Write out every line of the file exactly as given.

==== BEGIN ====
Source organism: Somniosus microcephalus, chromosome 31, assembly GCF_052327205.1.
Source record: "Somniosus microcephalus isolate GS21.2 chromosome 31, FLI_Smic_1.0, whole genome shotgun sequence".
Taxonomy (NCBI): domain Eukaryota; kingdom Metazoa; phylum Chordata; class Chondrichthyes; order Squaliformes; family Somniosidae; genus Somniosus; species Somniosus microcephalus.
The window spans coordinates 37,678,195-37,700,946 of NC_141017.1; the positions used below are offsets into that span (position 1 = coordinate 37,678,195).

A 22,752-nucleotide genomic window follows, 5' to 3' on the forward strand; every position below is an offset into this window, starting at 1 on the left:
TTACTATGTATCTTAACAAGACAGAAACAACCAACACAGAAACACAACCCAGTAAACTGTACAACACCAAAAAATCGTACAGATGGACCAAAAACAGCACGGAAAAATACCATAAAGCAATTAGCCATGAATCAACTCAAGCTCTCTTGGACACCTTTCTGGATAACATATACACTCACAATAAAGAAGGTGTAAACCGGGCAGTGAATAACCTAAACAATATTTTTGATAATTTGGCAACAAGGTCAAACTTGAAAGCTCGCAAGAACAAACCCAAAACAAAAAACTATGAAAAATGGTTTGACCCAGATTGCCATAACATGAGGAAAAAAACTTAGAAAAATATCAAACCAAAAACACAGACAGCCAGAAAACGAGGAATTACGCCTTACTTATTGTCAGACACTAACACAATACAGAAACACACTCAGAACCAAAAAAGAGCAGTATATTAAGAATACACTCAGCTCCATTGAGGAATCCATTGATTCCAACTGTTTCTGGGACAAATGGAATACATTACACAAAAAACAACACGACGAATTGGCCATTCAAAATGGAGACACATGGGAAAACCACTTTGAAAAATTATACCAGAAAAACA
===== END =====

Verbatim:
Source organism: Somniosus microcephalus, chromosome 31, assembly GCF_052327205.1.
Source record: "Somniosus microcephalus isolate GS21.2 chromosome 31, FLI_Smic_1.0, whole genome shotgun sequence".
Taxonomy (NCBI): domain Eukaryota; kingdom Metazoa; phylum Chordata; class Chondrichthyes; order Squaliformes; family Somniosidae; genus Somniosus; species Somniosus microcephalus.
The window spans coordinates 37,678,195-37,700,946 of NC_141017.1; the positions used below are offsets into that span (position 1 = coordinate 37,678,195).

A 22,752-nucleotide genomic window follows, 5' to 3' on the forward strand; every position below is an offset into this window, starting at 1 on the left:
TTACTATGTATCTTAACAAGACAGAAACAACCAACACAGAAACACAACCCAGTAAACTGTACAACACCAAAAAATCGTACAGATGGACCAAAAACAGCACGGAAAAATACCATAAAGCAATTAGCCATGAATCAACTCAAGCTCTCTTGGACACCTTTCTGGATAACATATACACTCACAATAAAGAAGGTGTAAACCGGGCAGTGAATAACCTAAACAATATTTTTGATAATTTGGCAACAAGGTCAAACTTGAAAGCTCGCAAGAACAAACCCAAAACAAAAAACTATGAAAAATGGTTTGACCCAGATTGCCATAACATGAGGAAAAAAACTTAGAAAAATATCAAACCAAAAACACAGACAGCCAGAAAACGAGGAATTACGCCTTACTTATTGTCAGACACTAACACAATACAGAAACACACTCAGAACCAAAAAAGAGCAGTATATTAAGAATACACTCAGCTCCATTGAGGAATCCATTGATTCCAACTGTTTCTGGGACAAATGGAATACATTACACAAAAAACAACACGACGAATTGGCCATTCAAAATGGAGACACATGGGAAAACCACTTTGAAAAATTATACCAGAAAAACA